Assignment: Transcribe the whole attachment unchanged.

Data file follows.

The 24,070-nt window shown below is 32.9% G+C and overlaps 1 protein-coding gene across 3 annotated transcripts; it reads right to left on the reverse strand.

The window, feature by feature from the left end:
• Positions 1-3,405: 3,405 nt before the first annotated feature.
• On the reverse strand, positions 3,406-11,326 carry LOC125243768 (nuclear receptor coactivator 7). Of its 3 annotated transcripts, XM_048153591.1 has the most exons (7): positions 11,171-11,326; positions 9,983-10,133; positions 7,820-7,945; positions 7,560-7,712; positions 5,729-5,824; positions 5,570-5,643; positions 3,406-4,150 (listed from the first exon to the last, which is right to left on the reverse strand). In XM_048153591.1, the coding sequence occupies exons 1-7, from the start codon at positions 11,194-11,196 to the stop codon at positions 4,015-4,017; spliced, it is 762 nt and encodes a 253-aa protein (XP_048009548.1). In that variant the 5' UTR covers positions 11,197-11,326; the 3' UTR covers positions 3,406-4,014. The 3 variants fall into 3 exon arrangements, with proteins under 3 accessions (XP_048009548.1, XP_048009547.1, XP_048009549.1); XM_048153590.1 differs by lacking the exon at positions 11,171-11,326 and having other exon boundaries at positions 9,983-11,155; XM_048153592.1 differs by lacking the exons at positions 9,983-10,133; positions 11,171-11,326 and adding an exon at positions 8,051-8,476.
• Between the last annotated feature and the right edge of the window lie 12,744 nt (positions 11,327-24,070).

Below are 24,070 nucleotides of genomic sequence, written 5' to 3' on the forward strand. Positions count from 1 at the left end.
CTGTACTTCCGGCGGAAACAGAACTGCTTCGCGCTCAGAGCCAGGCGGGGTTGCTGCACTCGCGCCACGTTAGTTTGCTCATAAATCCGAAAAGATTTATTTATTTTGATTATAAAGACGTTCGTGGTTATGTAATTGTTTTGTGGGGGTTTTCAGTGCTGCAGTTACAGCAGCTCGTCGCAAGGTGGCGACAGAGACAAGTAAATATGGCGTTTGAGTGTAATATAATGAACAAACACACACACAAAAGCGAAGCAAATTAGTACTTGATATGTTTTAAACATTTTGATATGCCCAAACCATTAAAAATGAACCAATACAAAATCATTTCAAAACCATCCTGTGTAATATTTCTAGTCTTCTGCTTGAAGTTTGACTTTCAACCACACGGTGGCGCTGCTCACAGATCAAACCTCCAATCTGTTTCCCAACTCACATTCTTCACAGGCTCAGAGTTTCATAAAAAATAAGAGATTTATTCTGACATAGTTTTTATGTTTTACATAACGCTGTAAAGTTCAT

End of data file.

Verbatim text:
The 24,070-nt window shown below is 32.9% G+C and overlaps 1 protein-coding gene across 3 annotated transcripts; it reads right to left on the reverse strand.

The window, feature by feature from the left end:
• Positions 1-3,405: 3,405 nt before the first annotated feature.
• On the reverse strand, positions 3,406-11,326 carry LOC125243768 (nuclear receptor coactivator 7). Of its 3 annotated transcripts, XM_048153591.1 has the most exons (7): positions 11,171-11,326; positions 9,983-10,133; positions 7,820-7,945; positions 7,560-7,712; positions 5,729-5,824; positions 5,570-5,643; positions 3,406-4,150 (listed from the first exon to the last, which is right to left on the reverse strand). In XM_048153591.1, the coding sequence occupies exons 1-7, from the start codon at positions 11,194-11,196 to the stop codon at positions 4,015-4,017; spliced, it is 762 nt and encodes a 253-aa protein (XP_048009548.1). In that variant the 5' UTR covers positions 11,197-11,326; the 3' UTR covers positions 3,406-4,014. The 3 variants fall into 3 exon arrangements, with proteins under 3 accessions (XP_048009548.1, XP_048009547.1, XP_048009549.1); XM_048153590.1 differs by lacking the exon at positions 11,171-11,326 and having other exon boundaries at positions 9,983-11,155; XM_048153592.1 differs by lacking the exons at positions 9,983-10,133; positions 11,171-11,326 and adding an exon at positions 8,051-8,476.
• Between the last annotated feature and the right edge of the window lie 12,744 nt (positions 11,327-24,070).

Below are 24,070 nucleotides of genomic sequence, written 5' to 3' on the forward strand. Positions count from 1 at the left end.
CTGTACTTCCGGCGGAAACAGAACTGCTTCGCGCTCAGAGCCAGGCGGGGTTGCTGCACTCGCGCCACGTTAGTTTGCTCATAAATCCGAAAAGATTTATTTATTTTGATTATAAAGACGTTCGTGGTTATGTAATTGTTTTGTGGGGGTTTTCAGTGCTGCAGTTACAGCAGCTCGTCGCAAGGTGGCGACAGAGACAAGTAAATATGGCGTTTGAGTGTAATATAATGAACAAACACACACACAAAAGCGAAGCAAATTAGTACTTGATATGTTTTAAACATTTTGATATGCCCAAACCATTAAAAATGAACCAATACAAAATCATTTCAAAACCATCCTGTGTAATATTTCTAGTCTTCTGCTTGAAGTTTGACTTTCAACCACACGGTGGCGCTGCTCACAGATCAAACCTCCAATCTGTTTCCCAACTCACATTCTTCACAGGCTCAGAGTTTCATAAAAAATAAGAGATTTATTCTGACATAGTTTTTATGTTTTACATAACGCTGTAAAGTTCAT